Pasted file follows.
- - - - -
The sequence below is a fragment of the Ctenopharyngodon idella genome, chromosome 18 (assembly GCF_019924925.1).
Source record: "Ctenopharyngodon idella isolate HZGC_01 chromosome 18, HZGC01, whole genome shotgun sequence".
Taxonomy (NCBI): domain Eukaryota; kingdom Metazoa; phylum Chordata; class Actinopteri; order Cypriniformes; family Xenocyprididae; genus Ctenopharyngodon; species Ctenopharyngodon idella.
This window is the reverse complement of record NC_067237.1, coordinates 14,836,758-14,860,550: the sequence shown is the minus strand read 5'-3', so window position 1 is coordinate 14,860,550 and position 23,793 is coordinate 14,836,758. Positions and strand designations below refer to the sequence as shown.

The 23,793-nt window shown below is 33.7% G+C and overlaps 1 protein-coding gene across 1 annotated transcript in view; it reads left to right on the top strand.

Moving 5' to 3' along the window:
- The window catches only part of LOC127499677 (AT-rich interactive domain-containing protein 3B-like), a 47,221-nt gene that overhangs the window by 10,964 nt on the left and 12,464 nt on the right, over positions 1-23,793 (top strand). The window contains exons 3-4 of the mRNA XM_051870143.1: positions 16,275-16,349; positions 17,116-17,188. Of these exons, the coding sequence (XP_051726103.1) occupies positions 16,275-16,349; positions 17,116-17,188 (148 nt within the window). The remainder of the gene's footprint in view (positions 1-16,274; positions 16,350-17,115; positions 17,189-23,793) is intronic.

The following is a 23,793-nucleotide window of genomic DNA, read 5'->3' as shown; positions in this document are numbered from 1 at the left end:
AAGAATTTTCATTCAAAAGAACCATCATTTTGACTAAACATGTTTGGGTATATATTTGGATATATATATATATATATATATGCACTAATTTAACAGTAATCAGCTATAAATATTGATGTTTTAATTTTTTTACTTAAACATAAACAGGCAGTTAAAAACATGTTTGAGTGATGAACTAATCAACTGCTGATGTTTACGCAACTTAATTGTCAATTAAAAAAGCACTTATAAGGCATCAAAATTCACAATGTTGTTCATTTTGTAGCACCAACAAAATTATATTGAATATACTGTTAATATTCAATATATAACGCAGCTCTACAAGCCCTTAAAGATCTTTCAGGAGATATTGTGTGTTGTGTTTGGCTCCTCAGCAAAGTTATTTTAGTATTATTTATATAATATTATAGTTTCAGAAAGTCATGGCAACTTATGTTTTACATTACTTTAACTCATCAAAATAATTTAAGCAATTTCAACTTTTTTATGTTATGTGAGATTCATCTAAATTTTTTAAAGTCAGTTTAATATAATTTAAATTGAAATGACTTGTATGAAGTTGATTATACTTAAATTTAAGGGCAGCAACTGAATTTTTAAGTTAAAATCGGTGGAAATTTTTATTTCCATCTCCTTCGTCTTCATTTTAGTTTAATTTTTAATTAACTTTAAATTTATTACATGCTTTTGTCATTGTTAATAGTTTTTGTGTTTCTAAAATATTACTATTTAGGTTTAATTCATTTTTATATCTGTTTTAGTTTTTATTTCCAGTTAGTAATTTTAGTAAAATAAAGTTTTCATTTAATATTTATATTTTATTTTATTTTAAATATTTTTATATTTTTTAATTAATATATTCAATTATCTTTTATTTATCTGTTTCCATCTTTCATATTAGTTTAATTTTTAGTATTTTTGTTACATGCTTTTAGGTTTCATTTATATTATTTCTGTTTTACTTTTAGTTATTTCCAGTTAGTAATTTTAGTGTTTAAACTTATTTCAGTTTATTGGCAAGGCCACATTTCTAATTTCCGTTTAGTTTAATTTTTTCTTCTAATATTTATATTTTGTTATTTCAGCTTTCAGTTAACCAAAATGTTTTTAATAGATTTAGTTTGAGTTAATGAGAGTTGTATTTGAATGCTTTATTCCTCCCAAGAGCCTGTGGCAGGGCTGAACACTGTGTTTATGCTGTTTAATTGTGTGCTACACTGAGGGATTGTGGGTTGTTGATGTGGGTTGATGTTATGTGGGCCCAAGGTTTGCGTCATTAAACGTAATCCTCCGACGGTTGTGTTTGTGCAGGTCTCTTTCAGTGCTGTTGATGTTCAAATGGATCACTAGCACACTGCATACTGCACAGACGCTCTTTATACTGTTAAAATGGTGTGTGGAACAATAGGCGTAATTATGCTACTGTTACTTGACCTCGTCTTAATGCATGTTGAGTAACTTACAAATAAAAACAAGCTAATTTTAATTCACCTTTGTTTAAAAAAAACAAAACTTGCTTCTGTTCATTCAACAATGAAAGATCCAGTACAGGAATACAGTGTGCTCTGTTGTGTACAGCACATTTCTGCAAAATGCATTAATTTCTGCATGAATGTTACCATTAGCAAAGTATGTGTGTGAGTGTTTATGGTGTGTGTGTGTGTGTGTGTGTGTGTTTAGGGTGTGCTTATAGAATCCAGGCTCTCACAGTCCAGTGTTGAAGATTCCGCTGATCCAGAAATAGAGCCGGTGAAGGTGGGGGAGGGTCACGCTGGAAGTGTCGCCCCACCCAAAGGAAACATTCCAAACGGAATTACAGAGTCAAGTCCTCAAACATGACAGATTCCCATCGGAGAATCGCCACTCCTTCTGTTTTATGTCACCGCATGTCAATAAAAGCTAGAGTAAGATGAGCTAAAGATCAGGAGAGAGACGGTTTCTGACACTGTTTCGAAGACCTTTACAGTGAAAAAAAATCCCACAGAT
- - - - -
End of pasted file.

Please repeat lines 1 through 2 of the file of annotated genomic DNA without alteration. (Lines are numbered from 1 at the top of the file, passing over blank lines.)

The sequence below is a fragment of the Ctenopharyngodon idella genome, chromosome 18 (assembly GCF_019924925.1).
Source record: "Ctenopharyngodon idella isolate HZGC_01 chromosome 18, HZGC01, whole genome shotgun sequence".